At 16, my granddaughter Julia begins Grade 12 this year, one of the first Filipino students to study under the new curriculum for high school. I was already a college student entering my second year when I was her age. I had to read a lot if only to keep up with the extraordinary classmates I had at the University of the Philippines. Still, I don’t think I knew even half as much as Julia does today. Her generation’s brains, I suspect, are differently wired from years of multitasking and managing incalculable amounts and diverse types of information. This poses a unique challenge to the art of teaching.
Sometime ago, as part of an expert team to review a Japanese university’s curricular offerings in relation to the demands of global education, I had a chance to observe a couple of undergraduate and graduate classes conducted in English. Nearly all the students had an open laptop or tablet before them as their professors spoke. I was stunned to see the students instantly google unfamiliar names or pieces of information they were hearing, even as they were taking notes, or, in some instances, messaging a contact on Facebook. I could be wrong, but I didn’t think that setup was conducive to learning. I would certainly have found it annoying in my own classes.
But the reality is that every teacher and professor today must learn to contend with the virtual world of inexhaustible information that is literally at our young people’s fingertips. Now, more than ever, education has to go beyond the mere transmission of knowledge — i.e., the idea of learning as “banking,” where knowledge is “deposited” through lectures and then “withdrawn” through examinations. If this is one’s conception of learning, then we must know that no teacher can possibly match what is available on Wikipedia alone.
What is the alternative? I thought the Chilean evolutionary biologist, Humberto Maturana, put it best when he imagined the ideal school: “The children do not learn mathematics in school, they learn how to live together with a mathematics teacher…. Teachers do not simply transmit some content; they acquaint their pupils with a way of living. In the process, the rules of arithmetic, the laws of physics, or the grammar of a language will be acquired. My claim is: Pupils learn teachers.”
I confirm the truth of this — from my experience both as a student and as a professor. Students will long remember the names and the qualities of the professors who touched their lives positively or negatively, more than any lesson or item of knowledge they learned in the classroom. In the process of interacting with their teachers and cooperating with their classmates, they form themselves as human beings, learning how to live, what to cherish, and what to avoid. Says Maturana: “The way of living practised by the teacher, including the goals of teaching [that he or she personifies], will be the source of profitable learning for the pupils.”
At the heart of this fascinating approach to education is Maturana’s seemingly counterintuitive philosophy. All our lives, he says, we are told that learning is a sequential process: First we learn what the world out there is like, then we shape our lives in accordance with this knowledge. On the contrary, he argues, the correct sequence, if there be any, might be the opposite: We live, and, in the process, we bring forth a world, and learn what it is like. Knowing, therefore, is not “a step-by-step process of eliminating ignorance”; it is rather the continual act of practising “a way of life that corresponds to one’s ideals.” Knowing is doing; doing is knowing.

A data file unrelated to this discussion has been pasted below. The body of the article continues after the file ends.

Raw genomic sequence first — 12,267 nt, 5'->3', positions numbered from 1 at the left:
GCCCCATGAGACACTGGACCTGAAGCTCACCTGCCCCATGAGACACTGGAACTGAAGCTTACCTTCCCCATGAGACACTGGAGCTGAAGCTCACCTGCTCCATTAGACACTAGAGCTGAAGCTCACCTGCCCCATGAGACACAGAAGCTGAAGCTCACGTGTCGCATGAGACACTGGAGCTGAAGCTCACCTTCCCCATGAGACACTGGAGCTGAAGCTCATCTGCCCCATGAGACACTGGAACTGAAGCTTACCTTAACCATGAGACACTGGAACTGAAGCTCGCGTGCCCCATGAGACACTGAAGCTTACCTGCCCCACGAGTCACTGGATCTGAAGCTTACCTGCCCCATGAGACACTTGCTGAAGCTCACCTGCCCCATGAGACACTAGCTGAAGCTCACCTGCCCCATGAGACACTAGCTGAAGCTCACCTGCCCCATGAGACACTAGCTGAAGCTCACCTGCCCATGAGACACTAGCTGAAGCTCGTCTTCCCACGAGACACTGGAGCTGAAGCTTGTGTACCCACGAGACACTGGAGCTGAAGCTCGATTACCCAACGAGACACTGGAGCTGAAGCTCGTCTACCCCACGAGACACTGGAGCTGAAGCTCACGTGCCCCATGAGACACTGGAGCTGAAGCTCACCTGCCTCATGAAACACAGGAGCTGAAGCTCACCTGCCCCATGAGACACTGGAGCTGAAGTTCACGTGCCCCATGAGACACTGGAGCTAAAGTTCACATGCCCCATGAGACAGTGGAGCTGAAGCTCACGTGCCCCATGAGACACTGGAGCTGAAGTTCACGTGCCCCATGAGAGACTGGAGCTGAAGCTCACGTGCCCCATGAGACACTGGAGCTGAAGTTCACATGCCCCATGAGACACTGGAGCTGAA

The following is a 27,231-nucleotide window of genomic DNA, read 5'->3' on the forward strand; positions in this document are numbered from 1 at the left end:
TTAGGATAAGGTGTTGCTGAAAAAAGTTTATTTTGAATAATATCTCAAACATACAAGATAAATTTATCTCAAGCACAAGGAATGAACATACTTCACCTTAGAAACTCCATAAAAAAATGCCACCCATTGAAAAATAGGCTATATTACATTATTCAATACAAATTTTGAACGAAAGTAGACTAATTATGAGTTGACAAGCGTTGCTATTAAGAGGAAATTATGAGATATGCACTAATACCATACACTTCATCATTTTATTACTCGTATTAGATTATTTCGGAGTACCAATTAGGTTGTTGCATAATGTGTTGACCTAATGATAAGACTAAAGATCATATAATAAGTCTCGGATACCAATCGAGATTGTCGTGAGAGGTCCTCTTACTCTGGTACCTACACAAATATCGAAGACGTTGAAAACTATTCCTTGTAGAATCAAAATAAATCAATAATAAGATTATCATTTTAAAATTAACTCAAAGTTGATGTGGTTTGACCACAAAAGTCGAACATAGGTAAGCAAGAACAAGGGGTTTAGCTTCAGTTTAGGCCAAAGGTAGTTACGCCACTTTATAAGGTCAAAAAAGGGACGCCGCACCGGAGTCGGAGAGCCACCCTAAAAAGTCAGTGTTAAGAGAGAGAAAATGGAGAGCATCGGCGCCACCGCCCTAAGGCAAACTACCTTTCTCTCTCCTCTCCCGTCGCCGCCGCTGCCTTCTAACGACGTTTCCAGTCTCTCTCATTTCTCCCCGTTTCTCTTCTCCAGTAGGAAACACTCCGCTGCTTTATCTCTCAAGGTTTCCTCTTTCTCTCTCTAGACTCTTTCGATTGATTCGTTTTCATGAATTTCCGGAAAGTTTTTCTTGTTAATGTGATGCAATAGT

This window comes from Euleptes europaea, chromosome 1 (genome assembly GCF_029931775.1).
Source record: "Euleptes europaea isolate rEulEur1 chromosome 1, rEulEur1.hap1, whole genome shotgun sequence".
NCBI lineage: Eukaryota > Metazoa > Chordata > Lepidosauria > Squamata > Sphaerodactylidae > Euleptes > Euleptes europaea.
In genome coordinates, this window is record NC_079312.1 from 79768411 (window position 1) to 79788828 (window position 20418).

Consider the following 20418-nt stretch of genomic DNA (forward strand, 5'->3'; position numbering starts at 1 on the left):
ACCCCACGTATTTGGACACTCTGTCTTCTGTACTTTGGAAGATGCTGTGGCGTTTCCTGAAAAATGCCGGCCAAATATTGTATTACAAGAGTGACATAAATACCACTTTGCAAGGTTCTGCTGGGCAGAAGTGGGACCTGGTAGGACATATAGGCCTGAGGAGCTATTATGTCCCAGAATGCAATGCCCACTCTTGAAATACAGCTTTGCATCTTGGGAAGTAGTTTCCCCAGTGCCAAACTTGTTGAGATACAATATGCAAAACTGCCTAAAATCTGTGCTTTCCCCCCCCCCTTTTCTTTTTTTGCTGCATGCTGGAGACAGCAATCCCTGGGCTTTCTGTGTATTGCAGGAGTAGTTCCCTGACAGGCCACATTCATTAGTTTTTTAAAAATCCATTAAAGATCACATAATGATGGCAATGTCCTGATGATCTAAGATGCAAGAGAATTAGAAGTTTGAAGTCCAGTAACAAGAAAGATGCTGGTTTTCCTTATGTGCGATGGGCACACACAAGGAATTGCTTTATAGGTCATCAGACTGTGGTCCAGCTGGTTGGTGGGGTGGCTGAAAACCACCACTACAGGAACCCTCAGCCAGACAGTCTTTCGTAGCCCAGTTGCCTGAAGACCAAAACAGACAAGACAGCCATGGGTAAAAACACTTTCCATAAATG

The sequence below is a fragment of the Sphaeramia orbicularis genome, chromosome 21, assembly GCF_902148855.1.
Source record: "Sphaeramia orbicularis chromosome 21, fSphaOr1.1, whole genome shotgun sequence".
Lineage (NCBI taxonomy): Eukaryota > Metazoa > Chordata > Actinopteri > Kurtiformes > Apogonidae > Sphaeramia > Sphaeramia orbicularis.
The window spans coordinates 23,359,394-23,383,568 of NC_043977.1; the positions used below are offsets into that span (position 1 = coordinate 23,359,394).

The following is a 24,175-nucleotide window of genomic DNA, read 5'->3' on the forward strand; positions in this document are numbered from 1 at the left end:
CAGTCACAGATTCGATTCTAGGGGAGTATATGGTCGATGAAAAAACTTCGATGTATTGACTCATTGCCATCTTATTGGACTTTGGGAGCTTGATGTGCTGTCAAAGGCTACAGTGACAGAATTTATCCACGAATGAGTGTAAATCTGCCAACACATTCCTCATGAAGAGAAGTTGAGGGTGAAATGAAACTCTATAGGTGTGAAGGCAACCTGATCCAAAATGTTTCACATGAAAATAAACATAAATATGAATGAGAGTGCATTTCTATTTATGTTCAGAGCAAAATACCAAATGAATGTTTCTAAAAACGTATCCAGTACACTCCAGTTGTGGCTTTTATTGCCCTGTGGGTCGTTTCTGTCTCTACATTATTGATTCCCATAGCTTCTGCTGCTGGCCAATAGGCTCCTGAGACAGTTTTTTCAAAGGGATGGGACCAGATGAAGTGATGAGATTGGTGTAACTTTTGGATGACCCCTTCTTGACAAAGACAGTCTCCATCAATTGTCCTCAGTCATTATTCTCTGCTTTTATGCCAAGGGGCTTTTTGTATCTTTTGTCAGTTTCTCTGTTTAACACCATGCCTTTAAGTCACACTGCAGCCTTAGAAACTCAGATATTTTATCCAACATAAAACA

What this suggests is that if we want to form a future generation that believes in freedom, equality, and in thinking critically and acting responsibly, the perfect place in which to teach these values and traits is the classroom. Not by giving lectures about them as topics, but by giving life to them through practice. Often, we pay abundant lip service to the importance of these values to a democratic society, yet the actual interaction that is found in the classroom is permeated through and through by the culture of authoritarianism, sycophancy, and selfishness. “If you want to teach autonomy and reflection,” Maturana reminds us, “you cannot use force as a method but must create an open space for communal reflection and action.”
A teacher cannot coerce interest in a subject; she can only awaken it, and nurture it. But this, as we know, is much easier said than done, particularly when confronted by difficult students. There are some who dutifully show up in class regularly, but a sensitive teacher can immediately tell that their minds are elsewhere. They watch and follow you as you speak, but they are not engaged.
Whatever tests need to be taken, or whatever papers have to be submitted in fulfillment of the course requirements, they know that Google or Wikipedia, and the thousand and one websites that carry complete term papers and ready-made answers to test questions on any subject, can always make up for their cognitive absence in a boring class. No threat of punitive action against plagiarism, and no amount of moralizing, can deter desperate and uninterested students from resorting to shortcuts in order to survive school.
They come to treat education as a game, where abilidad or diskarte, rather than diligence or hard work, is rewarded. Here, where the early games of life are played, we find the first roots of corruption, lack of accountability, and apathy. But, where students are lucky to encounter loving and inspiring teachers, the classrooms may well be the wellsprings of responsible citizenship, enduring solidarity, and community.